Cars or mass transit? Choice for nations
London, January 24, 2014
By John Kemp
Rapidly growing populations and rising incomes will drive an enormous rise in car use and greenhouse gas emissions across Latin America, Africa, the Middle East and Asia by 2050.
But deliberate policy choices about urban planning, road building and the provision of public transport will determine whether the increase is manageable or becomes a nightmare for congestion and climate change.
Car use in the developed economies of North America, Europe, Japan and Australasia appears to have decoupled from economic growth and in some may have slowed down.
But in fast-growing emerging markets, car use will develop in line with GDP unless policymakers provide a strong steer in the opposite direction, according to the OECD's International Transport Forum (ITF).
By 2050, car use in the developed economies is predicted to be around 55 percent higher than in 2010. Economic growth, fuel prices and planning policy are unlikely to affect the outcome much.
In emerging markets, however, car use is projected to rise between 4.0 and 6.5 times. The outcome is critically dependent on oil prices as well as choices about land use, public transport and road building, according to the ITF's "Transport Outlook 2013".
The UN forecasts that the world's population will rise to around 9 billion by 2050, from 6.8 billion in 2010. The share of those living in cities will climb from 50 percent to 70 percent.
Most of this rural-urban shift will occur in the developing world; of 2.7 billion additional urban dwellers by 2050, more than 90 percent will live in developing countries.
More and more of those city dwellers will be enjoying middle-income status. After adjusting for inflation, the world's income per head is projected to increase from around $10,000 in 2010 to between $20,000 and $28,000 by 2050.
With middle-income status comes a sharp increase in demand for travel to work as well as for leisure and to visit friends and family. So the rising population, coupled with a big increase in the number of middle-income individuals, is set to drive an enormous increase in transport demand.
But car use in future is not something policymakers have to accept passively. It will also be determined actively by the choices they make about land use and transport funding.
"High concentration of population allows urban agglomerations to offer transport alternatives to private vehicles," the ITF explains. "Providing public transport services tends to slow down the increase in car ownership and use as incomes grow."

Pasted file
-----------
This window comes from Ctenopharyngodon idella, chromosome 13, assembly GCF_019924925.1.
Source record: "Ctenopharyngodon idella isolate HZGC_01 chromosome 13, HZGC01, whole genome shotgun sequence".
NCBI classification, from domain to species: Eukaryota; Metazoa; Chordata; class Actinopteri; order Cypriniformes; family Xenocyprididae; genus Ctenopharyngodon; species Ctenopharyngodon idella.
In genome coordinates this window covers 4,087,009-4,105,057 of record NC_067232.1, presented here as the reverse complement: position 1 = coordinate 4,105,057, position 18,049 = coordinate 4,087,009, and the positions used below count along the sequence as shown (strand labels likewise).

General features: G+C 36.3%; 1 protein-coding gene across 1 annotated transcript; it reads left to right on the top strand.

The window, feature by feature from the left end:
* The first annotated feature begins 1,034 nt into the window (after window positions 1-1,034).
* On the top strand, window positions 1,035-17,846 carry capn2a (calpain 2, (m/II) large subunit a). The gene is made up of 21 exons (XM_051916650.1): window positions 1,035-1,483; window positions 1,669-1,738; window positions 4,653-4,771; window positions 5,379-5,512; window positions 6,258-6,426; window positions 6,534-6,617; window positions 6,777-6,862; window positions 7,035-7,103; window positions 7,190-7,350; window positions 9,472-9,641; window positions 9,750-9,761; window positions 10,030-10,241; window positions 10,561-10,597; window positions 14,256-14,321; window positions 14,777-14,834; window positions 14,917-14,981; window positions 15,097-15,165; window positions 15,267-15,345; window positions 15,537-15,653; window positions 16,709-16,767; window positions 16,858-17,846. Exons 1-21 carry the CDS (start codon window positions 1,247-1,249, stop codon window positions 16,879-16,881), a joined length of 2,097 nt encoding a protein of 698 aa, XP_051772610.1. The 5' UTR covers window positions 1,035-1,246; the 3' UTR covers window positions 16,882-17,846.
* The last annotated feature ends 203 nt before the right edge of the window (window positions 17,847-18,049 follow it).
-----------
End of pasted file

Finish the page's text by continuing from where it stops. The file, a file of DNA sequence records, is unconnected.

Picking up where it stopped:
"Cities hence have the potential to embark on a less private ownership-oriented pathway and rely more on other modes to meet growing mobility demands."
The ITF therefore concludes global passenger trends will be defined by the modes of transport used in urban areas, especially in developing countries.
Energy analysts often assume car use and fuel consumption in emerging markets such as China and India must take the same course as in developed countries like the US, Britain or Germany.
But that ignores huge differences in the level of urbanisation, population density and car use among developed countries and even within them.
There is no single model of car use and fuel consumption in the advanced economies. Even in the US, where car ownership is sometimes portrayed as a matter of personal freedom, enormous variations exist.
More than 56 percent of households in New York City did not own a car in 2012. Roughly a third of households were carless in Washington, Boston, Philadelphia, San Francisco and Baltimore, and about 20-25 percent in Chicago and Detroit.
But car ownership was over 90 percent in Houston, Dallas, Fort Worth, Jacksonville, Phoenix, Austin, Nashville, Charlotte and San Diego, according to a series of research papers published by Michael Sivak at the University of Michigan's Transportation Research Institute
Even in the US, some cities have a strong public transport system while others are dominated by the private car.
Patterns of land use and transportation are partly a matter of public policy as well as private choice.
In India, China and the rest of Asia, the policy impact is smaller, but it could still affect car use by a factor of around 0.5. Given how large these economies are, and how many potential future drivers they have, the impact on fuel consumption and emissions is enormous.
"The scope for relying on public transport to meet mobility needs is broader in cities than elsewhere," the ITF concludes. "Urbanisation can result in a lower share of cars meeting transport demand even if urban incomes are higher. However, realising this potential requires supporting policy."
Pessimists often assume higher fuel demand and emissions are essentially unavoidable if developing economies are to converge with per-capita incomes in the developed world. But the ITF's analysis shows future car use and fuel consumption levels are in big part a matter of choice, too. - Reuters
* John Kemp is a Reuters market analyst. The views expressed are his own